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Sold House - How Should I Invest

edited 30 November -1 at 1:00AM in Savings & Investments
6 replies 880 views
NorthernMonkey1NorthernMonkey1 Forumite
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edited 30 November -1 at 1:00AM in Savings & Investments
Hello all,

I've now got a completion date for my Flat, which I own in full.

My current house is worth ~£125k, and has an outstanding Mortgage of £75k as well as £15k on a 0% CC, with 28 months to run on the interest free period. The flat has sold for £78k, of which after fees, and some money I borrowed from my parents to do it up, should leave me with £75k.

I have savings of £3800 which are earmarked for work on this house (wallties) and £1000 in a S&S isa. The mortgage is at 3.54% tracker with no overpayment penalties.

I'm 37, and would like to retire at 55. I intend financing this via my work DC pension, into which I currently pay 32% of gross + 10% employer contribution. I have no other debt at all, but do drive a rubbishy 11 year old fiat panda, and I don't think my emergency fund is big enough. My monthly expenses minus mortgage (but including 0% CC payment) are about £1300, so I think I need an emergency fund of ~£5000, plus some to cover the car if it does go pop any time soon.

I was thinking of either

a) paying off the entire mortgage
b) paying off £60k, remortgaging to a much better rate, and putting £15k into a S&S isa on a global tracker fund
c) Something else?

What would you do in my situation

Replies

  • AnotherJoeAnotherJoe Forumite
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    Given the focus on early retirement and also some recent stuff I've read on why, long term an emergency fund is a bad idea,https://earlyretirementnow.com/2016/05/05/emergency-fund/

    I'd look at putting more money into a pension, possibly a SIPP aside from your employers. That depends how much your contributions come to of course, less than £40k ?

    Or buy a better car and enjoy that.
  • jdw2000jdw2000 Forumite
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    How big is your pension pot at the moment?

    As a rule of thumb it should be £100K by the time you are 40.
  • NorthernMonkey1NorthernMonkey1 Forumite
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    About £130k.

    I'm not really interested in cars TBH. If this one were to die, I'd just go buy another for £2000
  • edited 1 February 2017 at 12:09AM
    greenglidegreenglide Forumite
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    edited 1 February 2017 at 12:09AM
    Given the focus on early retirement and also some recent stuff I've read on why, long term an emergency fund is a bad idea,
    But the article actually says (if you cut through the US cr*p) how to handle "emergencies" using all sorts of methods which do involve liquid assets.

    Currently many people who have emergency funds use interest [STRIKE]current[/STRIKE] paying current accounts to meet this so this is not "dead" money. Also when using drawdown as an income stream an emergency fund in accounts like this is more suitable in many ways to be able to avoid having to sell equities at an unsuitable time.

    I would treat this suggestion with a huge amount of scepticism!
  • AnotherJoeAnotherJoe Forumite
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    greenglide wrote: »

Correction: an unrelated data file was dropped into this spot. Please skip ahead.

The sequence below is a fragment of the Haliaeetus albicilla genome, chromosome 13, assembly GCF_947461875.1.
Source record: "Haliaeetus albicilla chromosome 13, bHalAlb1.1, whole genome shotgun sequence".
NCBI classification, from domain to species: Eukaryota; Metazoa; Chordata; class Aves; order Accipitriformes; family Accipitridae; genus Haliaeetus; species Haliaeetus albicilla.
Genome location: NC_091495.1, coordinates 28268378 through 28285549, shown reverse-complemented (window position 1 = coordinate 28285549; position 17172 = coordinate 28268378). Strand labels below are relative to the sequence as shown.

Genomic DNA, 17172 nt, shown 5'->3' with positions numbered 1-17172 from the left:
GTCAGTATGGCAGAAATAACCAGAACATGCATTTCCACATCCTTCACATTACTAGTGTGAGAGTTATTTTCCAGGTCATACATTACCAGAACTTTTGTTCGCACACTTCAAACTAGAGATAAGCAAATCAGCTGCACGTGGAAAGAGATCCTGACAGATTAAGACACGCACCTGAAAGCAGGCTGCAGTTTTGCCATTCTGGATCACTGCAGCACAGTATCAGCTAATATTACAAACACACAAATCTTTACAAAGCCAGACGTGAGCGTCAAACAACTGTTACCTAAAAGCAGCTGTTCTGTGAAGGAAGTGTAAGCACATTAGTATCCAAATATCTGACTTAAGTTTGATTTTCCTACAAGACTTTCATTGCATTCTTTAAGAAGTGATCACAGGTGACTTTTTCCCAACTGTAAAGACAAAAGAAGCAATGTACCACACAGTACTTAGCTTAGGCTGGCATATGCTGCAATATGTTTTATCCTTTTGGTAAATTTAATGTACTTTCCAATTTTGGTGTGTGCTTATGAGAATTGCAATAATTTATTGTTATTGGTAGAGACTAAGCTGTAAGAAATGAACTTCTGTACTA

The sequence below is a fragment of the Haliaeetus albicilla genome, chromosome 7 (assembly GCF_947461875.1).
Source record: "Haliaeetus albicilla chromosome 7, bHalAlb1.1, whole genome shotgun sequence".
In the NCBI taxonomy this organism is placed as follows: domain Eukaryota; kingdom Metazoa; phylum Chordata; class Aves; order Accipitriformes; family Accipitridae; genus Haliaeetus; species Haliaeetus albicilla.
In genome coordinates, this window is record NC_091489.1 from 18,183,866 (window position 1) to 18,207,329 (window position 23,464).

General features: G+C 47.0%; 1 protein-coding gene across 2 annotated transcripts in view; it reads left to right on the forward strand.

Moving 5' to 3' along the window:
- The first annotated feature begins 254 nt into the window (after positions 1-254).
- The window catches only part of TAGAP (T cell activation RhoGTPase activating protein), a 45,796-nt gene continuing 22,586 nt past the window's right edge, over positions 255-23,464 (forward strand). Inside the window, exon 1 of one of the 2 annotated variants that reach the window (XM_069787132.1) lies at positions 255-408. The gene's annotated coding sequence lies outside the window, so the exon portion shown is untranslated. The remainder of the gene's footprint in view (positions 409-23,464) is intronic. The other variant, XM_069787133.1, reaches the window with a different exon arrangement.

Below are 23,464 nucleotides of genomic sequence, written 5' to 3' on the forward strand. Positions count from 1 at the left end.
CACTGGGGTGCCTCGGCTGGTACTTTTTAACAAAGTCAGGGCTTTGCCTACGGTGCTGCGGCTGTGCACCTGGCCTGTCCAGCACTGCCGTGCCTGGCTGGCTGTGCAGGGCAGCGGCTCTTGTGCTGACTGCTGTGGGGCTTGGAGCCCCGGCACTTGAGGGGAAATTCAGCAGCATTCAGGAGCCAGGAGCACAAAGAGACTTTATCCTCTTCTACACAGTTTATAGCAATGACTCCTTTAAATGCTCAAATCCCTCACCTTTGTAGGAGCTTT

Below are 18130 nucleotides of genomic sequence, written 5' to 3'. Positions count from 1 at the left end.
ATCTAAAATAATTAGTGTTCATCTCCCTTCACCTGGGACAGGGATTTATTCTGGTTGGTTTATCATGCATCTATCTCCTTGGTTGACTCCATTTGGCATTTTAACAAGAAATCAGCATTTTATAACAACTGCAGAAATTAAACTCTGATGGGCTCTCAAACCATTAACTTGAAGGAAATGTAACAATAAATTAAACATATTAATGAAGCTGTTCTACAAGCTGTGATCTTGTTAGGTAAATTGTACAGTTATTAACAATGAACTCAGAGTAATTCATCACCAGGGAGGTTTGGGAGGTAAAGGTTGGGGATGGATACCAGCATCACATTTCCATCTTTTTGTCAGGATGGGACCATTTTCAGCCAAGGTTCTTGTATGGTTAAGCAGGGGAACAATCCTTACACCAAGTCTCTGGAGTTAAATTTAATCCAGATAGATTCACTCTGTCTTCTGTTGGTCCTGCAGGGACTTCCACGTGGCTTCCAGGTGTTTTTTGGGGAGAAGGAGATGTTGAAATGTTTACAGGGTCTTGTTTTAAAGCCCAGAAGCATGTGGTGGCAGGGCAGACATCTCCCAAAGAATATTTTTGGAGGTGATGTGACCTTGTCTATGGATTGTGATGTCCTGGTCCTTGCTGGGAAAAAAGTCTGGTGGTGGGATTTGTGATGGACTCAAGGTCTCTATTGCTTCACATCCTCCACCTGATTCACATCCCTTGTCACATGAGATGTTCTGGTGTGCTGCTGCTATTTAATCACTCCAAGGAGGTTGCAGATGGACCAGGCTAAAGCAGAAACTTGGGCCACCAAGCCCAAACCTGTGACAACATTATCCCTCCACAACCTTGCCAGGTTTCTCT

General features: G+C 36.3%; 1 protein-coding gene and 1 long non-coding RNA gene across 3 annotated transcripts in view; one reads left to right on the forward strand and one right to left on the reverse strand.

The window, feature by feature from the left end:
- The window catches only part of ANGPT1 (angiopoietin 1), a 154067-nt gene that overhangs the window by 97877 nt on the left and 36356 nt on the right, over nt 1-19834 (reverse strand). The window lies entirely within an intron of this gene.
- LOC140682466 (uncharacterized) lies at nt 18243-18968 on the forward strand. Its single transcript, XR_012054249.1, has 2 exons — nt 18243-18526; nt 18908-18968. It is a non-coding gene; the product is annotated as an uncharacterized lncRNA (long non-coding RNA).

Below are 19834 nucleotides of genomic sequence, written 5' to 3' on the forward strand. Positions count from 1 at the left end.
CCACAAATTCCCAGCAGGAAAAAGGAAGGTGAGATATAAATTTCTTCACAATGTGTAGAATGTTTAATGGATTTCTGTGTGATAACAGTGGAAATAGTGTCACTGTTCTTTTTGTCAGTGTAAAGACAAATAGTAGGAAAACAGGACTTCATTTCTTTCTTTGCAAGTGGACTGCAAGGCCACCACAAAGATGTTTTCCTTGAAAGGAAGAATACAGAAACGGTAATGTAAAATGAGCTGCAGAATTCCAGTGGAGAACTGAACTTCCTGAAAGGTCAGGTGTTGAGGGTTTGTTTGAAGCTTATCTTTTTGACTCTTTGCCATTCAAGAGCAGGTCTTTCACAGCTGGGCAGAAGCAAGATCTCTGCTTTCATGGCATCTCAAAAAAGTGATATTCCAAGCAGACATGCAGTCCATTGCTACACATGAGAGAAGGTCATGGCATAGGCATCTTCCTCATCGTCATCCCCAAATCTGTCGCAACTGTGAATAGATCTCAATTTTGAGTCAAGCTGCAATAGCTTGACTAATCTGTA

But the article actually says (if you cut through the US cr*p) how to handle "emergencies" using all sorts of methods which do involve liquid assets.

    Currently many people who have emergency funds use current paying current accounts to meet this so this is not "dead" money. Also when using drawdown as an income stream an emergency fund in accounts like this is more suitable in many ways to be able to avoid having to sell equities at an unsuitable time.

    I would treat this suggestion with a huge amount of scepticism!

    (Did you mean interest paying current accounts ?) Yes I see where you are coming from in that case) their reasoning was that you have say 6 months money tied up that could have been in the market growing for 30-40 years, instead of using it for some small portion of that time to avoid selling shares or whatever.

    It does depend though what you mean by emergency money. I think the concept is not to have say £10k sat there doing nothing. Maybe it's different if it's in 3-5% accounts it's no different to having it in an income fund I suppose.

    In the bigger picture, for drawdown in retirement, a study using stock market data from the past 100'years or so did show that a 1-2 year cash buffer in drawdown was advantageous to avoid selling at inopportune times.
  • Eco_MiserEco_Miser Forumite
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    AnotherJoe wrote: »
    Given the focus on early retirement and also some recent stuff I've read on why, long term an emergency fund is a bad idea,https://earlyretirementnow.com/2016/05/05/emergency-fund/
    He's relying on using credit cards to tide him over until his next pay-check, relying on his severance package (redundancy money) if he loses his job, and apparently on being able to borrow on his mortgage if that isn't enough.
    So, if you've got enough available credit, and a good job, and an offset mortgage with plenty of equity in your home maybe you don't need an emergency fund.

    But he was also talking about keeping tens of thousands of dollars in a half percent savings account. MSE'ers know how to get 3-5% on that sum, and many reckon on using cash instead of bonds as part of their investment portfolio, as well as a buffer for drawdown.
    Eco Miser
    Saving money for well over half a century

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